That's reminiscent of the way the iPad can run iPhone apps--nestled inside the screen, but not filling it completely. Of that approach, Barnard said, "I bet it will feel good enough to be usable, but bad enough that users will notice, which will in turn encourage developers to update their apps." He added: "I doubt it will feel anywhere near as bad as iPhone apps on the iPad"--a sentiment echoed by several developers we spoke to.
Pierce added that Apple's approach--centering unoptimized apps on the iPhone 5's screen--"is hard to evaluate without holding the device. I think it's likely it will feel somewhat awkward, but is also likely the best solution." Apple could have perhaps position such apps directly against the bottom edge of the screen instead, but that would have made the unused space even larger and more prominent.
Somewhere beyond the screen
There are other, less technical advantages for developers courtesy of the new iPhone 5, too. Explains Toca Boca's Ovemar: "The biggest advantage for us as kids developers is probably that a lot of iPhone 3G and 3GS [models] will be upgraded to iPhone 4 and 4S [models] in the hands of kids, because their parents get the latest device and pass the older downwards." And since those older phones offer more RAM and better framerates, developing for those old, but less old, devices gets considerably simpler.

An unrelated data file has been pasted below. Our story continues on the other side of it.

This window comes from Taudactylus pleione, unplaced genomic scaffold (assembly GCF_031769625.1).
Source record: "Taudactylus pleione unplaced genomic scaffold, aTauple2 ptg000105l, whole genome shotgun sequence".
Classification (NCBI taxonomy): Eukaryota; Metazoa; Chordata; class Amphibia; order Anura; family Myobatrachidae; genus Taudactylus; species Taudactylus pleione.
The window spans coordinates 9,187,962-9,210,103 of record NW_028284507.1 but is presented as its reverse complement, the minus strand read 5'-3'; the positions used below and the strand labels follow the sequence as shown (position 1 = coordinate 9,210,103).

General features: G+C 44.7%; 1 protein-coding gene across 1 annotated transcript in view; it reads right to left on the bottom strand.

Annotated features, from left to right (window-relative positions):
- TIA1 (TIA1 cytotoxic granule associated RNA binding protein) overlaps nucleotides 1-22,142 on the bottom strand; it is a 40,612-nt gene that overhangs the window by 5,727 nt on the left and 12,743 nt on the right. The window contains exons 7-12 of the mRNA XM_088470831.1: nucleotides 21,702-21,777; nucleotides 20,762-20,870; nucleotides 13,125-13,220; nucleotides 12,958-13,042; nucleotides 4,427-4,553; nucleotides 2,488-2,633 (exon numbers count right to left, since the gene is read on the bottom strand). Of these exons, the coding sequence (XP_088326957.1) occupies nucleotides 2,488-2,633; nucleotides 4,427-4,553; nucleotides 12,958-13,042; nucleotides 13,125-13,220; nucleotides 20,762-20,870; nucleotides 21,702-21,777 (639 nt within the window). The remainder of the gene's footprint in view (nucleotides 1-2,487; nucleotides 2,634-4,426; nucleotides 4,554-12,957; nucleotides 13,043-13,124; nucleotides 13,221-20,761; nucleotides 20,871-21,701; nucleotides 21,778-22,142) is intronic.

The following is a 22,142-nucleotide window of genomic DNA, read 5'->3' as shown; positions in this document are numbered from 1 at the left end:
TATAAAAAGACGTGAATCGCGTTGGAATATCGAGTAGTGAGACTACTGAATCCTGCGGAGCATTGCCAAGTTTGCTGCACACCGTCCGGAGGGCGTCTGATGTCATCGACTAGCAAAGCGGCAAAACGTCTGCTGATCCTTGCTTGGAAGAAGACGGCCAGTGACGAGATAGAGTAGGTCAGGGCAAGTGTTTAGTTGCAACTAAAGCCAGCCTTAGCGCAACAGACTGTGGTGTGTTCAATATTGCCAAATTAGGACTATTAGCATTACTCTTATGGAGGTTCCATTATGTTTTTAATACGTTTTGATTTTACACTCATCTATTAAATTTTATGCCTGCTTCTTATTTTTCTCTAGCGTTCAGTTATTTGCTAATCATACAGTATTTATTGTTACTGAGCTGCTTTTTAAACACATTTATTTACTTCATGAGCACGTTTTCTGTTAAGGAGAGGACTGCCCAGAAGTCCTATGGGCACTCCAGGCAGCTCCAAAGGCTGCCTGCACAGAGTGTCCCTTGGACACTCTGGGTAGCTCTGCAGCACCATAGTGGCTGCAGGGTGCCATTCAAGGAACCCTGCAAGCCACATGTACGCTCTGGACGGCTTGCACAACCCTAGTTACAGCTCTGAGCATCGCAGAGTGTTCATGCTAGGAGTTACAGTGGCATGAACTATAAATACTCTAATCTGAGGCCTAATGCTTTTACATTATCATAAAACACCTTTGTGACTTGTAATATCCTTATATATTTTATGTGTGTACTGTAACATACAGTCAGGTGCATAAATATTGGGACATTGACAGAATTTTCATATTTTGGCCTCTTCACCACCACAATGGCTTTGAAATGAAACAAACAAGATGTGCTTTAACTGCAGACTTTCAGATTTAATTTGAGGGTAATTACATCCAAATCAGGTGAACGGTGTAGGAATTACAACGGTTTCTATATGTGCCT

Adds Barnard: "Many used devices will be sold and passed down. So, I'm about to see a huge influx of potential customers, which is never a bad thing."
iOS 6 of one
As for iOS 6, there's lots to love for developers in Apple's forthcoming update.
"For my app Drafts, I try to make use of whatever options are available to easily output text to other services," Pierce said. "The new sharing features, and the ability to programmatically create reminders in the Reminder app, are features I have already incorporated [for the iOS 6 version of the app], and am excited to get out to my users."
"The improvement I'm most excited about in iOS 6 is not an API, but Apple's [Over The Air] OTA updates," Barnard said. "If Apple is able to push iOS 6 OTA to all existing iOS 5 users, that's going to be a big deal for the ecosystem. Last fall, iOS 5 adoption was off the charts, [so] I expect iOS adoption to be absolutely shocking." That means App Cubby will quickly be able to target just iOS 6 for software updates, taking advantage of all its under-the-hood improvements. Barnard's favorite of those? "iOS 6 ... almost makes localization a no-brainer."
Ovemar agrees regarding the benefits of what he expects will be iOS 6's quick adoption rate: "It feels even more okay to let go of iOS4," which can't do as much as powerfully as the later versions of the operating system.